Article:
What Is An ENT Doctor?

Doctor Desk


ENT doctors are physicians who specialize in the field of otolaryngology (pronounced oh/toe/lair/in/goll/oh/jee). Otolaryngology is a medical and surgical specialty focused on management of disorders and diseases of the ear, nose, throat (ENT), and parts of the head and neck. ENT doctors can also be referred to as otolaryngologists.

What do ENT doctors treat?

ENT doctors diagnose, treat, and manage general conditions affecting the mouth, throat, ears, nose, sinuses, larynx (voice box), and other areas of the head and neck.


ENT specialists treat anything from ear infections to congenital disorders of the ear. Hearing loss is one of the most common conditions treated by ENT doctors.


ENT doctors treat and manage problems affecting the nose and sinuses. These problems can include allergies, nasal obstruction, smelling disorders, or polyps. Care for the nose and sinuses is one of the main skills of an

ENT doctor.


ENT doctors are skilled at diagnosing and managing conditions that affect the throat, larynx (voice box), and esophagus. Such conditions can include tonsillitis, hoarseness of the voice, gastroesophageal reflex disease

(GERD), and tumors.

How does one become an ENT doctor?

ENT doctors can begin practicing after finishing 15 years of combined college and post-graduate education and training. To receive certification by the American Board of Otolaryngology, an applicant must complete four years of college, four years of medical school, and a minimum five years of specialty training. The final step to receiving certification is passing the American Board of Otolaryngology examination.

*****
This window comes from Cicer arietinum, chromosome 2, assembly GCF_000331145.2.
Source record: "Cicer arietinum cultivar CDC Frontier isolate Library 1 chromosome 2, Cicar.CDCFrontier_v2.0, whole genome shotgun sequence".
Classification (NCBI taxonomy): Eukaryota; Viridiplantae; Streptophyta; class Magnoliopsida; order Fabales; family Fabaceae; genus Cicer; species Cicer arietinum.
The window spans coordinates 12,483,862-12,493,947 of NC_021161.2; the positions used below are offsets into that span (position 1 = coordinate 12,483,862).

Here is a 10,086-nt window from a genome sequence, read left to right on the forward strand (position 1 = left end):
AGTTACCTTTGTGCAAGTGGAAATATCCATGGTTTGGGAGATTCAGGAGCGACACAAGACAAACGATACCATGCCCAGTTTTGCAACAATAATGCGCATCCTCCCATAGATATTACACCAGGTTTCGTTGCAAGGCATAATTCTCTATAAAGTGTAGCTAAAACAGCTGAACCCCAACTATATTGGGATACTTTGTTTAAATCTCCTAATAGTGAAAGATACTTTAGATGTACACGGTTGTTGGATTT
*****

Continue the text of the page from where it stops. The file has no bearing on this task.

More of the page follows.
Some ENT doctors carry out a one- or two-year fellowship program focused in one of eight ENT subspecialty areas. These subspecialty areas include:

  1. Allergy
  2. Facial plastic and reconstructive surgery
  3. Head and neck
  4. Laryngology (throat)
  5. Otology/neurotology (ears, balance, and tinnitus)
  6. Pediatric otolaryngology (children)
  7. Rhinology (nose)
  8. Sleep disorders


  1. American Academy of Otolaryngology-Head and Neck Surgery. What Is an Otolaryngologist?. 2014. Available at: http://www.entnet.org/content/what-otolaryngologist. Accessed February 24, 2016.
There are 0 physicians in the area who use COBLATION Technology, A Gentler Tonsillectomy*:

No matter how statistically safe a procedure has proven to be, every surgery has risks. Post Tonsillectomy Hemorrhage (PTH) is a potentially serious complication that has been reported in literature for both adult and pediatric patients. It is reported to occur following use of COBLATION devices as well as following the use of other surgical devices and methods. Before making any surgical decision, you should speak with your doctor about any potential risks.

COBLATION wands are contraindicated for use in patients with cardiac pacemakers or other electronic device implants.

* Compared to monopolar dissection, based on analysis of eight randomized clinical trials.

Harley Jr., Earl H., John T., Mike and Hanson, Beate. Coblation Dissection Versus Monopolar Dissection - A systematic Review and Meta-Analysis. 2016; Data on file with Smith & Nephew, PN 91999 Rev A.

Woloszko, Jean, and Gilbride, Charles. Coblation Technology: Plasma Mediated Ablation for Otolaryngology Applications. Proceedings of SPIE. 2000, Vol. 3907.

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